Between 3 and 4 March, 2011, European Commissioner for Development, Andris Piebalgs, will participate in Conference on Climate Change in Vanuatu and sign an Action Plan to enhance Pacific-EU cooperation on climate change.
Some of the small Pacific islands are under the threat to disappear. They dramatically need increased aid.which, Commissioner Piebalgs will call EU member states and other international partners and donors to engage politically and financially in addressing climate change challenges faced by Pacific Countries and Territories.
The Commissioner will also sign four programmes which show EU determination to combat climate change and poverty in the Pacific for €50.4 million in total. Two of them cover specifically Vanuatu and Solomon Islands climate resilience specific needs. One will support strategic actions on adaptation in 9 Pacific Small Island states and prepare those countries to absorb efficiently the expected international climate fast start funds. The second regional project, to be implemented by the University of South Pacific, seeks to strengthen capacity building, community engagement and adaptive actions along with applied research.
Pacific islands are very isolated developing countries which have already suffered from regular natural disasters. In the worse case scenario, some islands could disappear due to rising sea levels and increasing erosion occurring from intense storms. All these changes infringe on hunting, fishing and the quality water resources therefore contribute to increased poverty in the region. In order to achieve the Millennium Development Goals on time the poverty must be also addressed in the Pacific region.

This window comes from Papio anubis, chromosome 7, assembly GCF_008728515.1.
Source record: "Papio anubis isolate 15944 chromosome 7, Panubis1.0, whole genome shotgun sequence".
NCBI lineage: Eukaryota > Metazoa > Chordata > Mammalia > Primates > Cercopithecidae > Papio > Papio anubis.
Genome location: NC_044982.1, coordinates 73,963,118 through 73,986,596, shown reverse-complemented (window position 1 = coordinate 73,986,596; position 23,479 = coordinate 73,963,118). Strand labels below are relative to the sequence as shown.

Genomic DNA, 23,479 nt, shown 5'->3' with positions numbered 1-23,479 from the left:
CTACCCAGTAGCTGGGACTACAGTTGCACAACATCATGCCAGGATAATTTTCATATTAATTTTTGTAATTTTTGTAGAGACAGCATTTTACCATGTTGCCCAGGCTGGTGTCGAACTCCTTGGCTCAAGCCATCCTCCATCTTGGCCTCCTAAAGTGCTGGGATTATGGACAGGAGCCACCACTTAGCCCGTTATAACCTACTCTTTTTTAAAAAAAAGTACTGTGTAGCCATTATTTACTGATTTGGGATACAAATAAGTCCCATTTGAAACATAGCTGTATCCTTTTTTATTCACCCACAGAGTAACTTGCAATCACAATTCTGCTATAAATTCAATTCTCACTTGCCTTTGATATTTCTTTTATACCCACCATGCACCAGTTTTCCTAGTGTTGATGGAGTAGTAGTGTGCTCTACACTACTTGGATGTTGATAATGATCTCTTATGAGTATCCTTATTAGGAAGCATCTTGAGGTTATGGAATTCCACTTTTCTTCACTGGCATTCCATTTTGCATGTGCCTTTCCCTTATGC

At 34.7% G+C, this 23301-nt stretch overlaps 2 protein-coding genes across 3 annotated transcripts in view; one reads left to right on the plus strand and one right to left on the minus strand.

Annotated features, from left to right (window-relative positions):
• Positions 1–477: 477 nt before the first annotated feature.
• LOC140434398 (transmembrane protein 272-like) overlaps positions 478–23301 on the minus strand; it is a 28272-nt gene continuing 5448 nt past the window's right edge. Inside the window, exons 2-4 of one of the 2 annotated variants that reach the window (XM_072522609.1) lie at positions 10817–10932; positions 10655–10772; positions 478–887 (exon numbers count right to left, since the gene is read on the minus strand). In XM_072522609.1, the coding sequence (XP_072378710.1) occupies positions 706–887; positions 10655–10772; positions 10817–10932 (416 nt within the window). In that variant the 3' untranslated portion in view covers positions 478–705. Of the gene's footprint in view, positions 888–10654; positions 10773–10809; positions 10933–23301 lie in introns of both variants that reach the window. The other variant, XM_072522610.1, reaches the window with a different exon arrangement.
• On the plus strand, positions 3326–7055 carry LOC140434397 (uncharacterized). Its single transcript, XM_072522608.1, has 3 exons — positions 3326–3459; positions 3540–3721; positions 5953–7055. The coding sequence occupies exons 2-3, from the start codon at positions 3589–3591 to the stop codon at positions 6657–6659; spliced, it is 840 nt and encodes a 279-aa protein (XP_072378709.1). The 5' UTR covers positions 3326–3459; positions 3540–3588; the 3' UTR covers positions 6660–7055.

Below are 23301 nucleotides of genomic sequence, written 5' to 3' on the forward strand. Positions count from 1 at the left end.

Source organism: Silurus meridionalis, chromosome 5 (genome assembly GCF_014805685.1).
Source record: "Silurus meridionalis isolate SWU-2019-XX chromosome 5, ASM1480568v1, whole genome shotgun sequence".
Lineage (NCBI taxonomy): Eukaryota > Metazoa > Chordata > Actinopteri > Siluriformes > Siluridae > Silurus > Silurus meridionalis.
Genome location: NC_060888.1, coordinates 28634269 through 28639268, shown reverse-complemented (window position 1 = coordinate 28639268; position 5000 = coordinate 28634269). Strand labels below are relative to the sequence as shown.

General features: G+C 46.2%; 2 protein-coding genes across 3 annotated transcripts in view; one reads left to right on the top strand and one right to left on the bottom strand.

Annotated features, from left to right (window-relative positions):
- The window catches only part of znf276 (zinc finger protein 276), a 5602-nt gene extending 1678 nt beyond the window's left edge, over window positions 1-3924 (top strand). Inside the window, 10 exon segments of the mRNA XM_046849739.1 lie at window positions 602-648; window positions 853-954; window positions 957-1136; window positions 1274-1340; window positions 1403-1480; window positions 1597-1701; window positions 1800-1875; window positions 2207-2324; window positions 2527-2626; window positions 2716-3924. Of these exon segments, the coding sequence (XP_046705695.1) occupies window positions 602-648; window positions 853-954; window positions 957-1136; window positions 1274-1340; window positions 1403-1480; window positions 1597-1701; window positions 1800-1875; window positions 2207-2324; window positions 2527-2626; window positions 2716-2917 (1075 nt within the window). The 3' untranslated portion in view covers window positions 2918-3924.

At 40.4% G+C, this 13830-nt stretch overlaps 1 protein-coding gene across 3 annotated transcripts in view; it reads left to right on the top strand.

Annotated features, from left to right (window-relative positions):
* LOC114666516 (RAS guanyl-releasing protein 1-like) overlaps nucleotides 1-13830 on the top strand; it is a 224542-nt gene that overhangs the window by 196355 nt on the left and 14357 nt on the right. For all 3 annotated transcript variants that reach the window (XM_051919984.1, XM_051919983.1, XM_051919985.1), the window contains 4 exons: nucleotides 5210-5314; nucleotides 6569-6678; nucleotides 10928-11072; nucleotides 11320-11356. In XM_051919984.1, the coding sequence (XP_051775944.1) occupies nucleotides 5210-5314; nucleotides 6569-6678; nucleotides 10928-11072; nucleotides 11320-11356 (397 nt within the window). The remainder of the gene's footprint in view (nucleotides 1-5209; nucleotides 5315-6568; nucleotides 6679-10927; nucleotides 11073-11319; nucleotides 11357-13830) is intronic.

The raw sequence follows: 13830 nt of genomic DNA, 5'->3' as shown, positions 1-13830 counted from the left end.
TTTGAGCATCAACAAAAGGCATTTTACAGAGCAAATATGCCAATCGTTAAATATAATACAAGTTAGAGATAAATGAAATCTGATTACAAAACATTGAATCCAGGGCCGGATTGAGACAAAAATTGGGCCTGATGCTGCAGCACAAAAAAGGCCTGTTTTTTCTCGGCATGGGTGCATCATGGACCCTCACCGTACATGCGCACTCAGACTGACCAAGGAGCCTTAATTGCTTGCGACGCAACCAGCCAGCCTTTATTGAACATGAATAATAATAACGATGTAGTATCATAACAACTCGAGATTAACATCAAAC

The European Commission provides development aid to the Pacific, which amounts €600 million for 2008-2013. It has reached a 60% increase between the 9th European Development Fund (2002-2007) and the 10th EDF (2007-2013).. A specific support needed to be devoted to address the negative impact of climate change in the Pacific. The Commission is politically and financially leading this EU effort. Together with Pacific partners, the Commission is actively engaged in financial terms, with €90 million in ongoing and already planned development cooperation projects and programmes at country and regional level for the period 2008-2013.
Building on the Cancun Climate Change Conference, the High Level conference on Climate Change in the Pacific will be hosted by Vanuatu on 4 March and is organised by the European Commission. Commissioner Piebalgs will make the introductory speech and Prime Minister of Vanuatu will do the closing remarks. An action plan will be presented for endorsement by the Conference.
A press conference will be organised on site.
Commissioner Piebalgs will visit a first wind farm implemented in the Vanuatu archipelago, designed to help meet the country’s growing energy needs. He will also visit the National Disaster Centre and Meteorological Services to assess local capacities deployed at the forefront of disaster risk management.
A film documentary by Juriaan Booij